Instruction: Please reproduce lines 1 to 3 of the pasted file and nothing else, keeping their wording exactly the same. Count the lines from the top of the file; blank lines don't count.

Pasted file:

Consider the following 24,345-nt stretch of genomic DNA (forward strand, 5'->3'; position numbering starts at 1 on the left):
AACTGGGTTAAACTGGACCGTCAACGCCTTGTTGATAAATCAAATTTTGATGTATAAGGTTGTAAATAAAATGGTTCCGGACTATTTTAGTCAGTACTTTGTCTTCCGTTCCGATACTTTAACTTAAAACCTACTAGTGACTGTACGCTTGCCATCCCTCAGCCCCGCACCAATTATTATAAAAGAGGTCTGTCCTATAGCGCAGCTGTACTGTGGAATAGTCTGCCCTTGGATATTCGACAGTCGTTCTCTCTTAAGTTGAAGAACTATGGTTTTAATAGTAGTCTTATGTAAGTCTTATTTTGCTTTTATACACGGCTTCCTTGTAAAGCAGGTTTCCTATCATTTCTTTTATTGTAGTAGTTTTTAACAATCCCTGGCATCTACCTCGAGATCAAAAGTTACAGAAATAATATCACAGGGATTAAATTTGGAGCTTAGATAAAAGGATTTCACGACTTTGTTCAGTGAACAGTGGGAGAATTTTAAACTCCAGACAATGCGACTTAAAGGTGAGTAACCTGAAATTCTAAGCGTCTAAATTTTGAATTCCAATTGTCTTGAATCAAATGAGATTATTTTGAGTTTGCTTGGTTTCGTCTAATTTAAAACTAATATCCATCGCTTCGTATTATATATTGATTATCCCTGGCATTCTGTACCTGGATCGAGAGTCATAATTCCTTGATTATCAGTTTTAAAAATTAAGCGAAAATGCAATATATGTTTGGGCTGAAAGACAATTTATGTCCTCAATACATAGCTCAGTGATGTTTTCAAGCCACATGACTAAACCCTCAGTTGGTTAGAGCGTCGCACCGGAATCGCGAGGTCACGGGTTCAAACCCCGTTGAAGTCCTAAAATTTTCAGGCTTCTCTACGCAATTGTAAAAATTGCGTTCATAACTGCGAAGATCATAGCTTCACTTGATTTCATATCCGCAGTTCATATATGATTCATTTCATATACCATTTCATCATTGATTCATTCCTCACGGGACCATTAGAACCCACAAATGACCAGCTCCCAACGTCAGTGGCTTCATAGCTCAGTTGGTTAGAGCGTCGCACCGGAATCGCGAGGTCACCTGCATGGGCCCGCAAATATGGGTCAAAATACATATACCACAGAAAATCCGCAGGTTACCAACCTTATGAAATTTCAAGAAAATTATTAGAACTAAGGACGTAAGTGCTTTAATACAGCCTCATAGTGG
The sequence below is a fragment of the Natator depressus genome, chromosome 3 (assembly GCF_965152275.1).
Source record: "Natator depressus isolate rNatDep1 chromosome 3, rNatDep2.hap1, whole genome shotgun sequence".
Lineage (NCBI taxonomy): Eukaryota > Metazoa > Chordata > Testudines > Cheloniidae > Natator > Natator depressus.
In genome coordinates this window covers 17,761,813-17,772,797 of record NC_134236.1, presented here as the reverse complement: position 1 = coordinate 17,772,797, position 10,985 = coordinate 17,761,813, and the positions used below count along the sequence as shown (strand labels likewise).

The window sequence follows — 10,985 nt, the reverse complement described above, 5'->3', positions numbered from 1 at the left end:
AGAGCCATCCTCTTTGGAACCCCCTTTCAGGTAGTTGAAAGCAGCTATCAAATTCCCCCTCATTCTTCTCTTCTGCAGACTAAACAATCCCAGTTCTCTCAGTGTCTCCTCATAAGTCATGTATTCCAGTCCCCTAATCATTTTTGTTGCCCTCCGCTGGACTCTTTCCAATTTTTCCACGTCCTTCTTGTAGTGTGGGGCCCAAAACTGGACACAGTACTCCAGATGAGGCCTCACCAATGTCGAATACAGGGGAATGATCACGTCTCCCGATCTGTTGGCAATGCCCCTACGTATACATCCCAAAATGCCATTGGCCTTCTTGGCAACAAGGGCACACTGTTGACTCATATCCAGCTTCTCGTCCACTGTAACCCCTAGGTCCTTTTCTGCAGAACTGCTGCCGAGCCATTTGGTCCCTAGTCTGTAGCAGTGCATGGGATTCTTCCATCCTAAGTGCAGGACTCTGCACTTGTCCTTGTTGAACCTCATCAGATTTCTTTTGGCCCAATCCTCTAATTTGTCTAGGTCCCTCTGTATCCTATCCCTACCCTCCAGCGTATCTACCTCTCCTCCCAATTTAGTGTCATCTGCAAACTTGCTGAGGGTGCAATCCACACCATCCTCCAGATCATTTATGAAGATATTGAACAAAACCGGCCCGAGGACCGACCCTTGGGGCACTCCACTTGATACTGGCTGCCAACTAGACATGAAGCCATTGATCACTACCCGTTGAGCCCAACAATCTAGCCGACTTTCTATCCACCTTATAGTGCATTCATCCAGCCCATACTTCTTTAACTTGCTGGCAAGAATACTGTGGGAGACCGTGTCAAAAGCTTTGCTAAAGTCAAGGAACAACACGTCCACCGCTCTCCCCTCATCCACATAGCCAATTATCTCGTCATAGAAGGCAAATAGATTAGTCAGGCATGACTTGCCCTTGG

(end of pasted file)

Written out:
Consider the following 24,345-nt stretch of genomic DNA (forward strand, 5'->3'; position numbering starts at 1 on the left):
AACTGGGTTAAACTGGACCGTCAACGCCTTGTTGATAAATCAAATTTTGATGTATAAGGTTGTAAATAAAATGGTTCCGGACTATTTTAGTCAGTACTTTGTCTTCCGTTCCGATACTTTAACTTAAAACCTACTAGTGACTGTACGCTTGCCATCCCTCAGCCCCGCACCAATTATTATAAAAGAGGTCTGTCCTATAGCGCAGCTGTACTGTGGAATAGTCTGCCCTTGGATATTCGACAGTCGTTCTCTCTTAAGTTGAAGAACTATGGTTTTAATAGTAGTCTTATGTAAGTCTTATTTTGCTTTTATACACGGCTTCCTTGTAAAGCAGGTTTCCTATCATTTCTTTTATTGTAGTAGTTTTTAACAATCCCTGGCATCTACCTCGAGATCAAAAGTTACAGAAATAATATCACAGGGATTAAATTTGGAGCTTAGATAAAAGGATTTCACGACTTTGTTCAGTGAACAGTGGGAGAATTTTAAACTCCAGACAATGCGACTTAAAGGTGAGTAACCTGAAATTCTAAGCGTCTAAATTTTGAATTCCAATTGTCTTGAATCAAATGAGATTATTTTGAGTTTGCTTGGTTTCGTCTAATTTAAAACTAATATCCATCGCTTCGTATTATATATTGATTATCCCTGGCATTCTGTACCTGGATCGAGAGTCATAATTCCTTGATTATCAGTTTTAAAAATTAAGCGAAAATGCAATATATGTTTGGGCTGAAAGACAATTTATGTCCTCAATACATAGCTCAGTGATGTTTTCAAGCCACATGACTAAACCCTCAGTTGGTTAGAGCGTCGCACCGGAATCGCGAGGTCACGGGTTCAAACCCCGTTGAAGTCCTAAAATTTTCAGGCTTCTCTACGCAATTGTAAAAATTGCGTTCATAACTGCGAAGATCATAGCTTCACTTGATTTCATATCCGCAGTTCATATATGATTCATTTCATATACCATTTCATCATTGATTCATTCCTCACGGGACCATTAGAACCCACAAATGACCAGCTCCCAACGTCAGTGGCTTCATAGCTCAGTTGGTTAGAGCGTCGCACCGGAATCGCGAGGTCACCTGCATGGGCCCGCAAATATGGGTCAAAATACATATACCACAGAAAATCCGCAGGTTACCAACCTTATGAAATTTCAAGAAAATTATTAGAACTAAGGACGTAAGTGCTTTAATACAGCCTCATAGTGG
The sequence below is a fragment of the Natator depressus genome, chromosome 3 (assembly GCF_965152275.1).